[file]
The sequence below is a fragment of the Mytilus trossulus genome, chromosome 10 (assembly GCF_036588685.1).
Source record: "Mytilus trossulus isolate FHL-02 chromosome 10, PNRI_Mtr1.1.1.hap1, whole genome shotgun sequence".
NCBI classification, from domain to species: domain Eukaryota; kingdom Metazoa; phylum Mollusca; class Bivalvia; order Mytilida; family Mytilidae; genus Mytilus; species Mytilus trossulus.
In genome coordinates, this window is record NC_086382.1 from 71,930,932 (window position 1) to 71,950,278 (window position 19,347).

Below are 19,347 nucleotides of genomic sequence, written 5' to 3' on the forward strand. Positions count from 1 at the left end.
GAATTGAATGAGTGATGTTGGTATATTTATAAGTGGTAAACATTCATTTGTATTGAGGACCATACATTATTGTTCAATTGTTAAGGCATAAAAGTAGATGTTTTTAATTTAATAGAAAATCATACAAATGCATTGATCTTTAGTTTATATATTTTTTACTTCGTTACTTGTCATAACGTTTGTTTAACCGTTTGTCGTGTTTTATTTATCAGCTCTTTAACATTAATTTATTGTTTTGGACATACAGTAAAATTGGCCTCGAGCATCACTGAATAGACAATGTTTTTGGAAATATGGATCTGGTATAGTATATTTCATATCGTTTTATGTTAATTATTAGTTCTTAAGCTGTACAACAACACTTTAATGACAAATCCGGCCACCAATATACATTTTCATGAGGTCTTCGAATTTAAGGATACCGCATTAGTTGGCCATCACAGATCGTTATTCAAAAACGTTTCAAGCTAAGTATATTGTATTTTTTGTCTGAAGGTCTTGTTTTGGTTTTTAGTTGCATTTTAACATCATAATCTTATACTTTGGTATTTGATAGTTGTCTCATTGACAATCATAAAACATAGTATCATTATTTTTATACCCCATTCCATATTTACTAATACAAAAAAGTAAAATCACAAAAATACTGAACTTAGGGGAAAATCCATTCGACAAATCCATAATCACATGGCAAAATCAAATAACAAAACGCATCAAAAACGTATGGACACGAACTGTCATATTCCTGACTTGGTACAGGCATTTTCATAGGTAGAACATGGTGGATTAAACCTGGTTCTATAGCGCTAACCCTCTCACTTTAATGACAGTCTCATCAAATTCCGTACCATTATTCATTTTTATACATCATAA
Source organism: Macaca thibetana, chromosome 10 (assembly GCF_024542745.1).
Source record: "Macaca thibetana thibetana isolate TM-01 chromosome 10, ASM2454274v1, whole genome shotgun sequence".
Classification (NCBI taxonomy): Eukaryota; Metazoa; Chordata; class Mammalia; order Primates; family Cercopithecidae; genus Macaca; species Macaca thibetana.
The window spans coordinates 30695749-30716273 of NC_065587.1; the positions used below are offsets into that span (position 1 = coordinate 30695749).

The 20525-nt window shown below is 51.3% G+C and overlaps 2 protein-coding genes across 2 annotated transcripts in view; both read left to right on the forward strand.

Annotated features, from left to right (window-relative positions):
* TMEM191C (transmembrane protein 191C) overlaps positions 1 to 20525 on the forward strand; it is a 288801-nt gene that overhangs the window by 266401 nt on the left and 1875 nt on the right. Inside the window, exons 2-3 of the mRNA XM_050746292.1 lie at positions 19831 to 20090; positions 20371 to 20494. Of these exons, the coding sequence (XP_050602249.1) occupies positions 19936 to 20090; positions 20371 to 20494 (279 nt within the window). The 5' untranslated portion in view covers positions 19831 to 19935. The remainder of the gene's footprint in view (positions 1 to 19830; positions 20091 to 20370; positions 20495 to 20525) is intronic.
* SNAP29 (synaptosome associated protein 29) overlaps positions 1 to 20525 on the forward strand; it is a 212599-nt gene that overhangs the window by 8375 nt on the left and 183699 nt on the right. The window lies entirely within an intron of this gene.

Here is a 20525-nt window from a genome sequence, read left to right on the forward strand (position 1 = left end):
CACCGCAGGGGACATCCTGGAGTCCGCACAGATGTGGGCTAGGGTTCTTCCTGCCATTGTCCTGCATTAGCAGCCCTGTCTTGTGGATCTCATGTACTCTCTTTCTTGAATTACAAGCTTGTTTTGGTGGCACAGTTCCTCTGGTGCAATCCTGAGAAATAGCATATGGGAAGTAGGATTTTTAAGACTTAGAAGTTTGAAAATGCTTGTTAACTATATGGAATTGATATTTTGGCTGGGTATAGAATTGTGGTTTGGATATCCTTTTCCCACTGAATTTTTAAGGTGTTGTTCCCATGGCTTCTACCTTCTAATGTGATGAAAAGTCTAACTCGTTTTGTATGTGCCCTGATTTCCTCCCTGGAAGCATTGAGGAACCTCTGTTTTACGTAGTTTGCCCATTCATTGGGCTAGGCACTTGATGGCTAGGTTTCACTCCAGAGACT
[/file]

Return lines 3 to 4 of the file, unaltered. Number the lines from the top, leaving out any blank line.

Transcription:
NCBI classification, from domain to species: domain Eukaryota; kingdom Metazoa; phylum Mollusca; class Bivalvia; order Mytilida; family Mytilidae; genus Mytilus; species Mytilus trossulus.
In genome coordinates, this window is record NC_086382.1 from 71,930,932 (window position 1) to 71,950,278 (window position 19,347).